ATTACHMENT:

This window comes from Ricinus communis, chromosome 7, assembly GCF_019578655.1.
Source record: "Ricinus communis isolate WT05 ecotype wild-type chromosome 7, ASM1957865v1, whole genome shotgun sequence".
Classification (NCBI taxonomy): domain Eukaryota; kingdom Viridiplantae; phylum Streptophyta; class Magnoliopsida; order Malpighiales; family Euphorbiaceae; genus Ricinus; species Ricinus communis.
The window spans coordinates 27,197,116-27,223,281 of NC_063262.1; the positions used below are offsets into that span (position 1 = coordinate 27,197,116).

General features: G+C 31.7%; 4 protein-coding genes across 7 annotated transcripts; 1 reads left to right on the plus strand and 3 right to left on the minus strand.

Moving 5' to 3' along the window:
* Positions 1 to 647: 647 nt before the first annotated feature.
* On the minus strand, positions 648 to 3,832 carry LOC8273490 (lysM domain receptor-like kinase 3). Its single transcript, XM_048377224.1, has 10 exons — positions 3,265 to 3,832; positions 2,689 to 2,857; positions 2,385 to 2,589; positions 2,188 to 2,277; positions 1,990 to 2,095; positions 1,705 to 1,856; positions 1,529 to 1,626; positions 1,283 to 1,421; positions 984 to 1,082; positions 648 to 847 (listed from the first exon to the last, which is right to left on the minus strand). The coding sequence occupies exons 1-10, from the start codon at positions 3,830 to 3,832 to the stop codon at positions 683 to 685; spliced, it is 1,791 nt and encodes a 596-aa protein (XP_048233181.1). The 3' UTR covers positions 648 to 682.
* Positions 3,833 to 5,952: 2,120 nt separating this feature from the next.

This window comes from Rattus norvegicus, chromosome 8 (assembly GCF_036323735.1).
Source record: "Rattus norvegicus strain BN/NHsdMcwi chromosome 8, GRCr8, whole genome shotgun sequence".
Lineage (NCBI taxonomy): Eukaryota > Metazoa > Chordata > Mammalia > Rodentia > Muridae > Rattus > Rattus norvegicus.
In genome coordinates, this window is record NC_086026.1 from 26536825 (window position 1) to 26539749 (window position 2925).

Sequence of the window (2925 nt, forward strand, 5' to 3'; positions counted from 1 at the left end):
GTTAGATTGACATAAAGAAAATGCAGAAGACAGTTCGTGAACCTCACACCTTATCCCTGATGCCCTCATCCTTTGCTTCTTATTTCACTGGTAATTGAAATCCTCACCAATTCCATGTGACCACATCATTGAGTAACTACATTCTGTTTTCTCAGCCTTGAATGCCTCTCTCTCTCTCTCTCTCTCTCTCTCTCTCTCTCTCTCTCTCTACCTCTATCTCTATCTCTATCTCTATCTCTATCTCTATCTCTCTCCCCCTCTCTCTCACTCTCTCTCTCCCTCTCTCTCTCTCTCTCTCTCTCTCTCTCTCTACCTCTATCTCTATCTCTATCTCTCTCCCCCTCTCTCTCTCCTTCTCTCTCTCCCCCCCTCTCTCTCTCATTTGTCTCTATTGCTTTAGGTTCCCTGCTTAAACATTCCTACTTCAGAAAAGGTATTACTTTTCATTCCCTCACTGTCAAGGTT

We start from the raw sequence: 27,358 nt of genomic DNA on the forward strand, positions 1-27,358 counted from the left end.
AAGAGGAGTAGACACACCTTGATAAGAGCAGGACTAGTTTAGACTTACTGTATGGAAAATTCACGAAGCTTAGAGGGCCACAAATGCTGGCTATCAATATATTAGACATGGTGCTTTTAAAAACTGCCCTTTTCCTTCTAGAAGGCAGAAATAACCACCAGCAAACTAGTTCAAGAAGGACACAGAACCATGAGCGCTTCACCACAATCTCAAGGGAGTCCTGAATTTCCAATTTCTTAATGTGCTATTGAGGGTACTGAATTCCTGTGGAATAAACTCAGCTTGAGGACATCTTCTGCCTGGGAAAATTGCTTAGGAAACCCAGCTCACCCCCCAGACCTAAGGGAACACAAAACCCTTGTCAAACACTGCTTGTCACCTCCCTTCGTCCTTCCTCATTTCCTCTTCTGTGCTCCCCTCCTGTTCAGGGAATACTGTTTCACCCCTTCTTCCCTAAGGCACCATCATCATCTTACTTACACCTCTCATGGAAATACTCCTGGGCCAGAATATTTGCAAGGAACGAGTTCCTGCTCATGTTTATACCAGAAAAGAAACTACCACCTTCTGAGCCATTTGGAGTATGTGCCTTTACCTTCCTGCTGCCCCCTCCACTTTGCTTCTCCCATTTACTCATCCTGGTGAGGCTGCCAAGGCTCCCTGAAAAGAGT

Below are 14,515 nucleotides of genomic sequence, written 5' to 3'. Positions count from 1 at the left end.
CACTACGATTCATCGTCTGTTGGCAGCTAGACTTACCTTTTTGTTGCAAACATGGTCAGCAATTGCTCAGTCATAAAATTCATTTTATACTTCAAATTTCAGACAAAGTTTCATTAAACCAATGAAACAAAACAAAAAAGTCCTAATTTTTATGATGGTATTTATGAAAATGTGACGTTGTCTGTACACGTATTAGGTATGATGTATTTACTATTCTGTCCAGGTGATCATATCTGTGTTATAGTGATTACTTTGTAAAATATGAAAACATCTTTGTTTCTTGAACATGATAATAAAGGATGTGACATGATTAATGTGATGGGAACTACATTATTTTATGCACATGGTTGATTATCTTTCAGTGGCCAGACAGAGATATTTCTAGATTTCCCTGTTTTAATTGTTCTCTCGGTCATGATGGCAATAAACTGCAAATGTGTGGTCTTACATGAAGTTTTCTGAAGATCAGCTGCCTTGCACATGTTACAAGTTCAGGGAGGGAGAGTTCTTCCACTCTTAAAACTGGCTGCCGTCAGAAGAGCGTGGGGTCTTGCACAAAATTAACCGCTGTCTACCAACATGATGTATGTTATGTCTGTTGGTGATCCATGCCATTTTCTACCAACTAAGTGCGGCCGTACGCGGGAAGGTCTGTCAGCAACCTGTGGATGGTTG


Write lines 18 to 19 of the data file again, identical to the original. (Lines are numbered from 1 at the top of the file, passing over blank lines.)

Below are 14,515 nucleotides of genomic sequence, written 5' to 3'. Positions count from 1 at the left end.
CACTACGATTCATCGTCTGTTGGCAGCTAGACTTACCTTTTTGTTGCAAACATGGTCAGCAATTGCTCAGTCATAAAATTCATTTTATACTTCAAATTTCAGACAAAGTTTCATTAAACCAATGAAACAAAACAAAAAAGTCCTAATTTTTATGATGGTATTTATGAAAATGTGACGTTGTCTGTACACGTATTAGGTATGATGTATTTACTATTCTGTCCAGGTGATCATATCTGTGTTATAGTGATTACTTTGTAAAATATGAAAACATCTTTGTTTCTTGAACATGATAATAAAGGATGTGACATGATTAATGTGATGGGAACTACATTATTTTATGCACATGGTTGATTATCTTTCAGTGGCCAGACAGAGATATTTCTAGATTTCCCTGTTTTAATTGTTCTCTCGGTCATGATGGCAATAAACTGCAAATGTGTGGTCTTACATGAAGTTTTCTGAAGATCAGCTGCCTTGCACATGTTACAAGTTCAGGGAGGGAGAGTTCTTCCACTCTTAAAACTGGCTGCCGTCAGAAGAGCGTGGGGTCTTGCACAAAATTAACCGCTGTCTACCAACATGATGTATGTTATGTCTGTTGGTGATCCATGCCATTTTCTACCAACTAAGTGCGGCCGTACGCGGGAAGGTCTGTCAGCAACCTGTGGATGGTTG